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Five Questions with Jonesborough Alderman Stephen Callahan

W. Kenneth Medley II • Updated Mar 27, 2019 at 3:18 PM

Five Facts:

Dogs or cats: Dogs

Hobbies: Riding motorcycles

Favorite movie: “Tombstone”

Favorite season: Fall

Favorite book: “Art of War,” by Sun Tzu

Stephen Callahan is one of the newest members of Jonesborough’s Board of Mayor and Aldermen, having won election in November when he led the voting with 1,344 votes.

He also is the owner of Tennessee Hills Distillery, which opened in May 2016. Callahan ran for office saying he wanted to help build the business base in Jonesborough and encourage development of vacant properties.

Callahan recently talked with the Johnson City Press about his business and why he decided to seek public office.

Can you share a little about your past?

I grew up down Highway 107 and went to school at South Central, went to (David) Crocket (High School) and graduated in 2006. From there I went to Emory and Henry, graduated in 2011, majored in biology and chemistry. I worked at Eastman for five years in research and development. I drove by the Salt House one day and it had a for sale sign on it and I took a jump.

What led you to open Tennessee Hills Distillery?

I was pretty fortunate to meet the right people at the right time in life, let’s put it that way. It kind of spiked my interest in the alcohol business and I kind of got decent at it. I never thought I would have the opportunity to open a distillery and had accepted the fact that I was going to do what I went to college to do, which is what people should do. I saw an opportunity to pursue a profession in what I love to do, which is making alcohol. It has been a road to hoe, but it is starting to pay off. One of the most gratifying things to do is own your own business, but sometimes it can be the most depressing thing. Being here in Jonesborough was another factor that played a role in my decision, Tennessee’s oldest town. We do things a little more elegant here. We do not play into the moonshine market. We are not in the backwoods wearing overalls. We are in a more elegant setting, kind of more classy, making bourbon, vodka, gins and rums; trying to be the craftsman of our industry. There are too many people out there selling cheap booze to tourists. We are not the biggest distillery, coming up on three years old in May, but we are self-made.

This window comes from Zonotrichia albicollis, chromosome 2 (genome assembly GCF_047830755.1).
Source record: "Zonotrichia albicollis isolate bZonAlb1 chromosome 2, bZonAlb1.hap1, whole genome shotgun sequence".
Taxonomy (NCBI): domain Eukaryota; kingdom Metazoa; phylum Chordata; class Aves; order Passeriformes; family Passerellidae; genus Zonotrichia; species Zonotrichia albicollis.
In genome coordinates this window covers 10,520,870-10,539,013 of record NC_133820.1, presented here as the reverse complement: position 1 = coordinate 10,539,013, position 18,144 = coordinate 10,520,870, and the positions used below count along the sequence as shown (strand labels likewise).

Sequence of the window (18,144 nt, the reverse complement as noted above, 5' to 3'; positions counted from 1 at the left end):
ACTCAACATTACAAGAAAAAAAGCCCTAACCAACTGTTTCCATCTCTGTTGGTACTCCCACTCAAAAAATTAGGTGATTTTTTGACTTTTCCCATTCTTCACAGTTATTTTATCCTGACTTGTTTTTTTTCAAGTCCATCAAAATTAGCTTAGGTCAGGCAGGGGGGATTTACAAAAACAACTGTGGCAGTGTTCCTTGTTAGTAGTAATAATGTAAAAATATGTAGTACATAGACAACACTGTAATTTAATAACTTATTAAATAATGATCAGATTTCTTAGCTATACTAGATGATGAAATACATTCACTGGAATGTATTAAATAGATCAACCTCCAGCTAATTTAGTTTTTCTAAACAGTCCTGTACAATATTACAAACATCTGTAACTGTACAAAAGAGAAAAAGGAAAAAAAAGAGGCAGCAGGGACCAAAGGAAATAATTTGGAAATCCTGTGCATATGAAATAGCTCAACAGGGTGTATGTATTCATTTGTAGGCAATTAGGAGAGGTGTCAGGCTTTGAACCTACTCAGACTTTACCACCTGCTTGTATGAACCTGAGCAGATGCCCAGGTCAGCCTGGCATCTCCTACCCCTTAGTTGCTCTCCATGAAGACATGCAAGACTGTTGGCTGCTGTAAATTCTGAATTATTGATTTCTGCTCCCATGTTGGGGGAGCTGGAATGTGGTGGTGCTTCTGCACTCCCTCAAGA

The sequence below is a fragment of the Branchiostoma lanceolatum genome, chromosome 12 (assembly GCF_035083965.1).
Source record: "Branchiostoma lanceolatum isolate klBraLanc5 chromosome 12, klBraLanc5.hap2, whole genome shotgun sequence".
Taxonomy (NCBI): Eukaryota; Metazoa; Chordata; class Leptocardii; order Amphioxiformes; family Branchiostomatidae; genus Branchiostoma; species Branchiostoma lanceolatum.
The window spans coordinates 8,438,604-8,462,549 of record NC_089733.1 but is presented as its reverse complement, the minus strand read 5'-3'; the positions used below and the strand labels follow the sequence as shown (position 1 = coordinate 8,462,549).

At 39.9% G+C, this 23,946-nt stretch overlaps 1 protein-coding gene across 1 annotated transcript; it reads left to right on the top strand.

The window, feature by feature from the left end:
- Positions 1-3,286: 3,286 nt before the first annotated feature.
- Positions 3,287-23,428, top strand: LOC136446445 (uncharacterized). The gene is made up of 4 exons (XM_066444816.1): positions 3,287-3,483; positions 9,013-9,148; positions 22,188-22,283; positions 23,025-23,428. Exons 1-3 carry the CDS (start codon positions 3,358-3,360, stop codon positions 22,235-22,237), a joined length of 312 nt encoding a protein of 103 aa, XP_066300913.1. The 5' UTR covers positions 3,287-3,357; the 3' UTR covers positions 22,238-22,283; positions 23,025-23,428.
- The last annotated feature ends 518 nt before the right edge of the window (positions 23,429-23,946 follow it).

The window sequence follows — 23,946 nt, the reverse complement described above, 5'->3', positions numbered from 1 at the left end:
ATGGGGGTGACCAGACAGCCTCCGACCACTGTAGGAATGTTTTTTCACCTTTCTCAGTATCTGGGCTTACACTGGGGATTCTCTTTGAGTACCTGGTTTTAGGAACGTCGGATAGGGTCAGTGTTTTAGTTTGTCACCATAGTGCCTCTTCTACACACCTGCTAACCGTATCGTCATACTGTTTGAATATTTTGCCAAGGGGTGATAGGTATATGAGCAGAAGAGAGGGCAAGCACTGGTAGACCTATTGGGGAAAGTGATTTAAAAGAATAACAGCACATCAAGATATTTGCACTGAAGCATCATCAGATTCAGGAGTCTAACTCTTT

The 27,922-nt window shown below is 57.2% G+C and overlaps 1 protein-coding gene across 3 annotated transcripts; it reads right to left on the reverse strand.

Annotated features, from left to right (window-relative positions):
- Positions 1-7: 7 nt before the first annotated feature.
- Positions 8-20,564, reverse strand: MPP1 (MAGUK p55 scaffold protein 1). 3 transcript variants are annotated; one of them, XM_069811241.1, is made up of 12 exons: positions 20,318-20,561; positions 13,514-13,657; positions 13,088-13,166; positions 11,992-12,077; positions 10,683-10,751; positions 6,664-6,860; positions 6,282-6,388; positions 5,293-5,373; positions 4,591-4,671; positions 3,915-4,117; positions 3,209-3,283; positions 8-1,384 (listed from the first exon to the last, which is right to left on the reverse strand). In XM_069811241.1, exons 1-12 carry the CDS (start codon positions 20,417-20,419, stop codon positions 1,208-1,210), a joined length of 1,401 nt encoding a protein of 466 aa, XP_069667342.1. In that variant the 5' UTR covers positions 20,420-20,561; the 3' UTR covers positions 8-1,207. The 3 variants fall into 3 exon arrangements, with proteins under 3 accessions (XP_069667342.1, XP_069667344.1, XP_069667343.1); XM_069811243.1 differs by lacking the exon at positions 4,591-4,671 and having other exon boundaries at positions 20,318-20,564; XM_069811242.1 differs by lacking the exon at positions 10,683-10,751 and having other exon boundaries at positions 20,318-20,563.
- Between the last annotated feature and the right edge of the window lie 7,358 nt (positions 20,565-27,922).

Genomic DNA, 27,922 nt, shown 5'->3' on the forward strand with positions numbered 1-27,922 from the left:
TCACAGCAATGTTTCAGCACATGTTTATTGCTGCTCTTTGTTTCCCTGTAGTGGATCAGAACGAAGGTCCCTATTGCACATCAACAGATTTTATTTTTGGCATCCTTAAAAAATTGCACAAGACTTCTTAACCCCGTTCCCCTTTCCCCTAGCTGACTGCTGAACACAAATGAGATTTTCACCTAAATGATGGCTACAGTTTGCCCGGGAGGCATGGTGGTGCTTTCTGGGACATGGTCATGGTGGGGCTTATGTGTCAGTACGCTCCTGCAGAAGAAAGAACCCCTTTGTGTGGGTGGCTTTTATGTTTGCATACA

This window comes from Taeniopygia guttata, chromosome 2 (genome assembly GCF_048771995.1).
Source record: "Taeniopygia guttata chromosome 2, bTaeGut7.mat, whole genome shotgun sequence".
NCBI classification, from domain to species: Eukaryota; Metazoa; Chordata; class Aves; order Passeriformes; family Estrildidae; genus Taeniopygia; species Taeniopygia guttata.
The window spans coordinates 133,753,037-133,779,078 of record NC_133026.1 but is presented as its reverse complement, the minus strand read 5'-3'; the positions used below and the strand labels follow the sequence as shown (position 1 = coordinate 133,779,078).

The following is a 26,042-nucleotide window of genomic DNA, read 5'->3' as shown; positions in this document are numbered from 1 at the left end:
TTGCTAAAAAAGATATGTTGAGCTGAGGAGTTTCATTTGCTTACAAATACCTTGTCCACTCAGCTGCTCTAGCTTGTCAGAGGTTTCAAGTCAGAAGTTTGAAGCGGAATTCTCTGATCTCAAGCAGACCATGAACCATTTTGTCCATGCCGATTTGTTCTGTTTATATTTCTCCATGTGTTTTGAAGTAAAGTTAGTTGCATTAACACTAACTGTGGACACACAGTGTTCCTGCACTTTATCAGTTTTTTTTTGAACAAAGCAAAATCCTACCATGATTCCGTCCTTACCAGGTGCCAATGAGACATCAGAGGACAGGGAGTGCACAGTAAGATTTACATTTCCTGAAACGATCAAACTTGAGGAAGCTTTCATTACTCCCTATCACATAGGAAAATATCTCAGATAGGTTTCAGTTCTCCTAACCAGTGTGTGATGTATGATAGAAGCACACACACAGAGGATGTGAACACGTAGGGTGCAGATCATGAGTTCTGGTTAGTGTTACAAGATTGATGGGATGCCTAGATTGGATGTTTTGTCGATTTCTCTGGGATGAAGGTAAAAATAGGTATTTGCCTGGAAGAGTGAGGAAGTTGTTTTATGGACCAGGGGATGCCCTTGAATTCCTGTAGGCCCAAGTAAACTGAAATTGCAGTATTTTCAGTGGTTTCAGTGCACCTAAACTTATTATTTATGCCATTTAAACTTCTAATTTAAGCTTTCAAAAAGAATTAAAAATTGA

What led you to public office?

Obviously, this is kind of my hometown, my place of business. I have bought a house here and this is where I plan to stay. I love the people here and the things that the town does, the festivities. It has that small-town feel that you just fall in love with. That is one of the reasons I am determined to stay here. With that being said I do think that there is not a lot of young people invested the way that I am here. I thought that it was a good opportunity to put some youth on the board, bring some fresh ideas, and kind of look at things from a different angle. The great thing about it is in my position I have not been in town for people to pull me one way or the other. I am really surprising people right now because they cannot figure out how I am going to vote on an issue, which is kind of great, but it is a conscious-driven thing. Obviously, I wouldn’t make a decision that was in my best interest and not the town’s, because I got elected by the town officials. I think bringing new energy to town and breaking up the way some things have been done in the past is a good thing.

Which do you prefer?

Well, business owner pays a lot more … (laughs), pays better. Really though when you look at what I am doing, granted I am kind of younger, it is cool to sit back and say that I own a business in town. I am one of the town fathers or whatever you want to call me, and it is kind of cool man. It is unique. You get to hear everybody’s story, you get to hear all the good things and the bad things, takes time to weed through them. It is a big responsibility but kind of cool; it is a lot of pressure.

What would you say to those that do not want alcohol made in Jonesborough?

You know they hate us because they ain’t us man … (laughs). When you look at some of the things that I have done here in town, and me specifically as a representative of the alcohol industry, everything I have done has brought a lot more money into our revenue stream. It was mentioned last Board of Mayor and Aldermen meeting how well our taxes were doing last year. Also, everything that we have done is well put on and well policed. We are improving the image of Jonesborough. People our age, millennials or whatever, do not want to come into our town and buy antiques, nothing wrong with that. They want to come in, sit-down and have a good dinner, something to drink with their dinner, and spend money whether they have it or not. I think that if people care about our town and the sustainability of our town, they are going to have to be open to it.

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